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Print 33 comment(s) - last by Yawgm0th.. on Mar 11 at 10:58 PM

The latest strange patent has arrived, and this one's from IBM.

In the realm of rather strange patents, IBM, which claims to be trying to reform the patent industry, has filed for a patent on preventing its software products from being used in meetings.  IBM seeks to patent the practice in a new filing verbosely titled "Methodology And Process For Suppressing De-Focusing Activities During Selective Scheduled Meetings " 

The new patent application from IBM reads:

Within exemplary embodiments of the present invention repeating calendar event scheduling application options are implemented to support the implementation of a distraction-free meeting event. This aspect is accomplished by the calendar event invitation specifically stating that the meeting is expected to be distraction free, and as such, the acceptance of a meeting invitation would require that the meeting invitee submit to the computing system suspension requirements that are necessitated to initiate a distraction-free meeting. This meeting policy is enforced by the calendar event scheduling application being configured to effectively suspend the local activity of a computing system or incoming and outgoing communication requests that are received at the computing system.

Some are accusing the patent of being overly broad.  Others are noting that it’s rather strange for a company to patent a way for customers to ignore its products. 

Lotus Notes is an email client-server suite produced by IBM.  It predates Microsoft's Exchange server by four years, being first released in 1989.  Reports on Lotus Notes' market share vary wildly, but are in agreement that it’s trailing Microsoft Exchange Server.  Some estimates place its market penetration as high as 40 percent (Gartner), while another study from early in the year (Ferris) placed its market share at a mere 10 percent.

IBM has been known for making rather unusual patents in the past.  While regularly patenting many creative software and hardware concepts, it has also filed patents for things like making outsourcing more efficient.



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UNCOMFORTABLY Ambiguous
By Yawgm0th on 3/10/2009 9:20:45 PM , Rating: 3
quote:
Within exemplary embodiments of the present invention repeating calendar event scheduling application options are implemented to support the implementation of a distraction-free meeting event.


This sentence, without being properly hyphenated has several different possible meanings (all of which are still convoluted). FOUR HUNDRED MEANINGS.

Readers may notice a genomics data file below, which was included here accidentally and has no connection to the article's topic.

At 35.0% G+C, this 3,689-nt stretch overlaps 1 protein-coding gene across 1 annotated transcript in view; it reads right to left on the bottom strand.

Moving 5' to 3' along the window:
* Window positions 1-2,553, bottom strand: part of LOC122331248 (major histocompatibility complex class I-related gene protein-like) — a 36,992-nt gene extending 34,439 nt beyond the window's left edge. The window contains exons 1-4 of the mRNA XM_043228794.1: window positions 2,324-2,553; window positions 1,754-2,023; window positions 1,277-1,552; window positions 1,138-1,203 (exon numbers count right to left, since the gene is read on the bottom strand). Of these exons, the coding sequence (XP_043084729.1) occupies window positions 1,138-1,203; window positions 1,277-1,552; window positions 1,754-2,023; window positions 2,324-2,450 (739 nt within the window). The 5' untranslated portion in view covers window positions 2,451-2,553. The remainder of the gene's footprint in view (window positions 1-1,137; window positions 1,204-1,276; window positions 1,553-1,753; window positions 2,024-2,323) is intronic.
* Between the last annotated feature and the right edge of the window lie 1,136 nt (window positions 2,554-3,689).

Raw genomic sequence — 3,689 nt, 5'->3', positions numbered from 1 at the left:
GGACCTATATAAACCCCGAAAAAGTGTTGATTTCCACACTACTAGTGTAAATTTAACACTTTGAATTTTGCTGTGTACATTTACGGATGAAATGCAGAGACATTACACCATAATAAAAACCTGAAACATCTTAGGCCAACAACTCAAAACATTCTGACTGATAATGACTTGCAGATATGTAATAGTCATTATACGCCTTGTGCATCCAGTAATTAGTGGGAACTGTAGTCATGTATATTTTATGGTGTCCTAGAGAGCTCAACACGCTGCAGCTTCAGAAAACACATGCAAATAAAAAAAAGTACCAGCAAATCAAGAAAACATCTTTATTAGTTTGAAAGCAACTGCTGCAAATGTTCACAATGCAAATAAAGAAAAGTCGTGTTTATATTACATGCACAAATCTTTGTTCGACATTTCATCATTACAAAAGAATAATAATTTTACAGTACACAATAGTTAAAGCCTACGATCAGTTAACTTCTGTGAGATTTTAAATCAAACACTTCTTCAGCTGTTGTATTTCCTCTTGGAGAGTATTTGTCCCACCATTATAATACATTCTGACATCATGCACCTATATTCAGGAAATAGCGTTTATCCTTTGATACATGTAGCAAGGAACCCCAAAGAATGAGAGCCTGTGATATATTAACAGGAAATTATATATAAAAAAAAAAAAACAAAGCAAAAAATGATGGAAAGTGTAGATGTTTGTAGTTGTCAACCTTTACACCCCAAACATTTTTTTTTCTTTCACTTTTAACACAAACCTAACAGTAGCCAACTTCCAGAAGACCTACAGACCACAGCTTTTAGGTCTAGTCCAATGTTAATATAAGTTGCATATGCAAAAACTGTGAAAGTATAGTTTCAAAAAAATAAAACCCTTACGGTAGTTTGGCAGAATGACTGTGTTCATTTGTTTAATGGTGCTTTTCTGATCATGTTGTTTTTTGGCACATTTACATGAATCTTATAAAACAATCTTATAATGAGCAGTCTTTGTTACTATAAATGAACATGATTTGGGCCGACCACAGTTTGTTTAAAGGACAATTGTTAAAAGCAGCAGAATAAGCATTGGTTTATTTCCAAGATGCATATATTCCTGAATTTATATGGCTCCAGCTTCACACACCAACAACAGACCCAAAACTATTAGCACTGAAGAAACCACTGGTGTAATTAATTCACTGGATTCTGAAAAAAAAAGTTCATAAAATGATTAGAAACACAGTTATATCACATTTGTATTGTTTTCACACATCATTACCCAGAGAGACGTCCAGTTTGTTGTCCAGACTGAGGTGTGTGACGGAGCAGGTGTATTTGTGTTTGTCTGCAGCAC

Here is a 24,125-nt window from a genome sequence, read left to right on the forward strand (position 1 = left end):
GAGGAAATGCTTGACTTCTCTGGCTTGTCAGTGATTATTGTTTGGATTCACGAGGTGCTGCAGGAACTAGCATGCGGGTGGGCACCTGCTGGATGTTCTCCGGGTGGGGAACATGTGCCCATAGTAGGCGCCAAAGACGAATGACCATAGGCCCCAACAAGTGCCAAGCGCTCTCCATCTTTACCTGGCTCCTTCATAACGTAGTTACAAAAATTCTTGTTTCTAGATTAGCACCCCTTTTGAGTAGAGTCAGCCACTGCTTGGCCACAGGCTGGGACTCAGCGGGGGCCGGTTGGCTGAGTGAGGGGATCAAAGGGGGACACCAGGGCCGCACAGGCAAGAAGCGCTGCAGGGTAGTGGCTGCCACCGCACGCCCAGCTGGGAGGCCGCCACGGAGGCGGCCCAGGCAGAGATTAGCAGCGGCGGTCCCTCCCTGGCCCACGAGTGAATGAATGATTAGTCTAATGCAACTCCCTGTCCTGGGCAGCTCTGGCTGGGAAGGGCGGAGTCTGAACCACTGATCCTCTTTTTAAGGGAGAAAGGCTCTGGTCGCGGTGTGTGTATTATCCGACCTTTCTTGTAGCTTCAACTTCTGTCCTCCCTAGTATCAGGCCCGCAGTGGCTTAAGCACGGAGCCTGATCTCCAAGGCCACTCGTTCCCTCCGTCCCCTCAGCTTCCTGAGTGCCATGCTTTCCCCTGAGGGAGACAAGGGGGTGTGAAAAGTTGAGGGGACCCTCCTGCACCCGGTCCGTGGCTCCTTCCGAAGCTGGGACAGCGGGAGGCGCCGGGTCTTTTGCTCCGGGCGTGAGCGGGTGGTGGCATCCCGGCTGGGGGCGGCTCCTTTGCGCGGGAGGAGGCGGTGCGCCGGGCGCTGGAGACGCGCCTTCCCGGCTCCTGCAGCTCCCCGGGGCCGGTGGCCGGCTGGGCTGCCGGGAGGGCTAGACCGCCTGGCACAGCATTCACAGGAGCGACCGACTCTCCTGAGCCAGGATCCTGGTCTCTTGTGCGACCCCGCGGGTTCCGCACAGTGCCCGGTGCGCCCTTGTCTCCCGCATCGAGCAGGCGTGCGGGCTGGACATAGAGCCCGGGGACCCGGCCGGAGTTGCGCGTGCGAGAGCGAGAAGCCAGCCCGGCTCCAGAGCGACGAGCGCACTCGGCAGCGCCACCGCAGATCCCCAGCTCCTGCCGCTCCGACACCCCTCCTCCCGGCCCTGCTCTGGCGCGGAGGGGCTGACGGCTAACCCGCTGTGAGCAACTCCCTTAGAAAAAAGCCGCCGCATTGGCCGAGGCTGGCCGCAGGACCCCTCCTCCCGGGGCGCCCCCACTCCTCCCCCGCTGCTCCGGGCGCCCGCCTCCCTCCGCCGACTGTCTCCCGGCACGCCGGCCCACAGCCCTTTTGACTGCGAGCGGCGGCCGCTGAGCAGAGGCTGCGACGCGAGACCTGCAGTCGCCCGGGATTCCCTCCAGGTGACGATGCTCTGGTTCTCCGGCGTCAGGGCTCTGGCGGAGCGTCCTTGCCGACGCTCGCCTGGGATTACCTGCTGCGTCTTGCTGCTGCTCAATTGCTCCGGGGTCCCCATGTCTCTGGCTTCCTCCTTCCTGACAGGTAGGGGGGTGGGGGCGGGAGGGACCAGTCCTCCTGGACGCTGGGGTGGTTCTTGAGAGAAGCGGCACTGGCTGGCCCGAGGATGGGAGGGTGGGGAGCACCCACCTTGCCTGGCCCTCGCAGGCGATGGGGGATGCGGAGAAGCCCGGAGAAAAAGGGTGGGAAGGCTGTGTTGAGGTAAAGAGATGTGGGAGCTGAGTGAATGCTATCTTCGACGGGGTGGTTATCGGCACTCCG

It's painful to read. Was this patent application actually written by someone with a college education? It's terrible writing, even for a patent application -- with or without the hyphens.




RE: UNCOMFORTABLY Ambiguous
By mmatis on 3/10/2009 10:10:48 PM , Rating: 2
Actually, it looks a lot like typical Engineering writing to me. Not much different from what's passed off as User Manuals and other sundry "technical" documentation these days. Not to imply that technical weenies can't communicate worth a damn, of course. I mean, surely you can't be serious! NOBODY could ever find statements as well written as this patent application ANYWHERE within the confines of DailyTech under ANY circumstances...

Never mind the obscure reference to "I am serious, and don't call me Shirley!"
}:-]


RE: UNCOMFORTABLY Ambiguous
By Yawgm0th on 3/11/2009 10:58:17 PM , Rating: 2
If I can reference PowerThirst, you can reference Airplane.


RE: UNCOMFORTABLY Ambiguous
By albundy2 on 3/11/2009 2:59:44 AM , Rating: 2
if it has 400 meanings, i would say it was excellently written. that's 400 different possible pattent suit's.
they could write a hanfull of patent's that way.... and... umm... i dunno become apple?


RE: UNCOMFORTABLY Ambiguous
By MrPoletski on 3/11/2009 6:38:34 AM , Rating: 2
*warning*

Apple/pc wars flame bait detected

*warning*

=)


RE: UNCOMFORTABLY Ambiguous
By Iger on 3/11/2009 5:02:15 AM , Rating: 2
I guess we should attribute it to the lawyers, as per post above :)


RE: UNCOMFORTABLY Ambiguous
By 91TTZ on 3/11/2009 8:49:15 AM , Rating: 2
quote:
It's painful to read. Was this patent application actually written by someone with a college education? It's terrible writing, even for a patent application -- with or without the hyphens.


I agree that it's painful to read. What does a college education have to do with it, though? How many people without college degrees do you know that write like that? It seems that this person has a good vocabulary but lacks the common sense to write something that's easy to read.


"What would I do? I'd shut it down and give the money back to the shareholders." -- Michael Dell, after being asked what to do with Apple Computer in 1997

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